Sara Routhier, Managing Editor and Outreach Director, has professional experience as an educator, SEO specialist, and content marketer. She has over five years of experience in the insurance industry. As a researcher, data nerd, writer, and editor she strives to curate educational, enlightening articles that provide you with the must-know facts and best-kept secrets within the overwhelming world o...

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Joel Ohman is the CEO of a private equity-backed digital media company. He is a CERTIFIED FINANCIAL PLANNER™, author, angel investor, and serial entrepreneur who loves creating new things, whether books or businesses. He has also previously served as the founder and resident CFP® of a national insurance agency, Real Time Health Quotes. He also has an MBA from the University of South Florida. ...

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Reviewed by Joel Ohman
Founder, CFP® Joel Ohman

UPDATED: Aug 31, 2012

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Not all prospective borrowers can qualify for unsecured personal loans. Prospective borrowers can speak to as many lender representatives as they wish, research information to their hearts’ content, and look up all the unsecured personal lending quotes they want, yet that will still not necessarily make them eligible for unsecured financing.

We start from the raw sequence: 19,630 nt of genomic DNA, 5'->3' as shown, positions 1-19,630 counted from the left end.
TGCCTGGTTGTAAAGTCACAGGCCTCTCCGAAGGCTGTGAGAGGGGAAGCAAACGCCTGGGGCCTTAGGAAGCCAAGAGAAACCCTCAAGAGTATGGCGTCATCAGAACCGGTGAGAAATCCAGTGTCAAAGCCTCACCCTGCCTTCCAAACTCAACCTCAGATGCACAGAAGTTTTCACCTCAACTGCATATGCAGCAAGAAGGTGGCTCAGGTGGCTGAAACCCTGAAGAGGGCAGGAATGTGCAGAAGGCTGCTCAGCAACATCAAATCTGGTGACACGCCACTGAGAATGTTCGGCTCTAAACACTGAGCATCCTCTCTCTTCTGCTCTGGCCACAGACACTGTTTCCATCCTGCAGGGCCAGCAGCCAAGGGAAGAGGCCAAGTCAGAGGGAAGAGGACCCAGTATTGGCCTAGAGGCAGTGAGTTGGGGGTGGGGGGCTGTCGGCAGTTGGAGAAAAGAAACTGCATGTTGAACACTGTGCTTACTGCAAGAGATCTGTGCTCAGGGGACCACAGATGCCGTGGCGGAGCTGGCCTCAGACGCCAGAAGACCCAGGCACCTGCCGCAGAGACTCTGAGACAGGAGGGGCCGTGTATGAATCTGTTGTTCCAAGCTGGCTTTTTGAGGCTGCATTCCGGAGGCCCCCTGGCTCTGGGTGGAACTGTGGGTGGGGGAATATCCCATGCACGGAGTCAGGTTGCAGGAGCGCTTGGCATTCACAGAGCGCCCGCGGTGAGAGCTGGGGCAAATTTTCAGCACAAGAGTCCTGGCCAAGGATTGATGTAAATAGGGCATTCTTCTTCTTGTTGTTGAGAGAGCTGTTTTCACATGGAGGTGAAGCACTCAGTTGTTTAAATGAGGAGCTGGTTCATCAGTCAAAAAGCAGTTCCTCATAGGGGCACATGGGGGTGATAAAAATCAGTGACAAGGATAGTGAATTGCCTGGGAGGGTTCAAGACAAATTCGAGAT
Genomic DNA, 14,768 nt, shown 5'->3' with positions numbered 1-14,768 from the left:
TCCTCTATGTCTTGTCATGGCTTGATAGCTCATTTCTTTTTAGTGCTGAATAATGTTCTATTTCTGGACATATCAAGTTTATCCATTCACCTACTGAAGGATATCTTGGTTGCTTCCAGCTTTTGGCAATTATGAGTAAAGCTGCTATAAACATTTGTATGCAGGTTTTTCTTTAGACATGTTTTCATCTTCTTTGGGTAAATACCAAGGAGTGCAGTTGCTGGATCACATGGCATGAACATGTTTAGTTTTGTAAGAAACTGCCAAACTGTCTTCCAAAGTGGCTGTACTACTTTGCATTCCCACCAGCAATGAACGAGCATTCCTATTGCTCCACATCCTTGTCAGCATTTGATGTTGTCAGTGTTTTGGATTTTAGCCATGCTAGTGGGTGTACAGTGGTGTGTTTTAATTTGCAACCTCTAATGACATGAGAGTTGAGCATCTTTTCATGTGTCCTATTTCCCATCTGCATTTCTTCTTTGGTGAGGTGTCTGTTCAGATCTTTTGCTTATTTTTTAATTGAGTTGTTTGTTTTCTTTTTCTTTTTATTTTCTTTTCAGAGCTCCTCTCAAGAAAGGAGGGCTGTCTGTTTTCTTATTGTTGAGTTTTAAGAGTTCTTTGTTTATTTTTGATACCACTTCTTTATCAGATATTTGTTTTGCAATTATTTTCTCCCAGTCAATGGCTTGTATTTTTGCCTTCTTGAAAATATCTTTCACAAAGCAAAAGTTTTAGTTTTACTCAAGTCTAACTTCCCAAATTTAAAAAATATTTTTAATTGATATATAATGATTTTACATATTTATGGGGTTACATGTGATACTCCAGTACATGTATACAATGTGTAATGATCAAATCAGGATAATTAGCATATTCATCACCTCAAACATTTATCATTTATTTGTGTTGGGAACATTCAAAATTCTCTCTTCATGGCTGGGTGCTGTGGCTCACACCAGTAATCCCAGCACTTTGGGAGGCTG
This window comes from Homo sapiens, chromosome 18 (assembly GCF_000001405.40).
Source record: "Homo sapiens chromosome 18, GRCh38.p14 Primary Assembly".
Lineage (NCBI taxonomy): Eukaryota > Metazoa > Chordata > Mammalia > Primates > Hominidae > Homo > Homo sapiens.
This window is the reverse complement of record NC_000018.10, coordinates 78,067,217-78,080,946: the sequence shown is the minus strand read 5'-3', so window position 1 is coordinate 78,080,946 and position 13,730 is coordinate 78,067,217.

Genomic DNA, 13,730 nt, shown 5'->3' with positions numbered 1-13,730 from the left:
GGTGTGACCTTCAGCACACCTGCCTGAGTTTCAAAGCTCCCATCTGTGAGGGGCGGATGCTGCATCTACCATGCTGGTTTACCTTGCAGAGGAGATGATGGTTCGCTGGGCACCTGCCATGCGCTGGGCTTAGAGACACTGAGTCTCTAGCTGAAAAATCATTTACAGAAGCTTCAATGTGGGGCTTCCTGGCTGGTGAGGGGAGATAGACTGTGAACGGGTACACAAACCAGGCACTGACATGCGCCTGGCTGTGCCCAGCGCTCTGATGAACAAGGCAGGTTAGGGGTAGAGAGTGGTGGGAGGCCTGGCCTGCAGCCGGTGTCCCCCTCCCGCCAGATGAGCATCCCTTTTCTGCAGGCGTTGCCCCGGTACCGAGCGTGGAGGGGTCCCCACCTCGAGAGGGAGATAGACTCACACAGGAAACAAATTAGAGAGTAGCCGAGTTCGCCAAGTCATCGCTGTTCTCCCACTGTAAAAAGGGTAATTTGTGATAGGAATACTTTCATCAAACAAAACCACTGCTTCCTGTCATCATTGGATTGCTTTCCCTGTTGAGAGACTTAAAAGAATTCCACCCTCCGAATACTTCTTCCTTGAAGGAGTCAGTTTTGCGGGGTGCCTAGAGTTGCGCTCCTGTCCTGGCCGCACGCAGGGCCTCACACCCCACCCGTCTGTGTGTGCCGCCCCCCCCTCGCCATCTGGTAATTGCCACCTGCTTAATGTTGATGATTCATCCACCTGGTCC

Fortunately, in the event that a borrower is unable to qualify, there are several other options worth pursuing.

A borrower should try to find a co-signer for their unsecured personal loan. Co-signers are important optional participants in various lending processes. When a borrower has a co-signer with a high credit score and an excellent credit history, that borrower may become less risky in the eyes of lenders. Once a co-signer is involved in the lending process, borrowers with previously poor standing may end up qualifying for loans they applied for. This is because co-signers share the payment responsibility for the debt that the borrower agrees to take from the lender.

However, that responsibility is not something a co-signer should take lightly. In the event that a borrower fails to make payments, a co-signer will be held responsible for the remaining balance.

If a borrower is unable to find a co-signer then he or she should consider other sources of money.

One option would be to borrow money from friends and family. A second option would be to spend less on recreational activities and to use stricter budgeting which would allow for more savings. A third option would be to use credit cards or savings in place of unsecured personal loans.

Borrowers who do not qualify for unsecured financing may also try to obtain a secured personal loan. This requires prospective borrowers to submit valuable assets to their potential lenders as collateral. Collateral secures the value of lent money and reduces a lender’s risk. By offering valuable assets—such homes or car titles— as collateral, lenders are less vulnerable to complete profit loss in the event that borrowers fail to repay their loans. Of course, in order to qualify for secured personal loans, prospective borrowers must have valuable assets that would cover the amount of the money they wish to borrow. Not all prospective borrowers have valuable assets that can be used as collateral.

It is important for borrowers to weigh their options for both secured and unsecured personal loans. By self-evaluating their own assets, tendency towards risk, and budgets, prospective borrowers can make an informed decision about how much debt they wish to take on.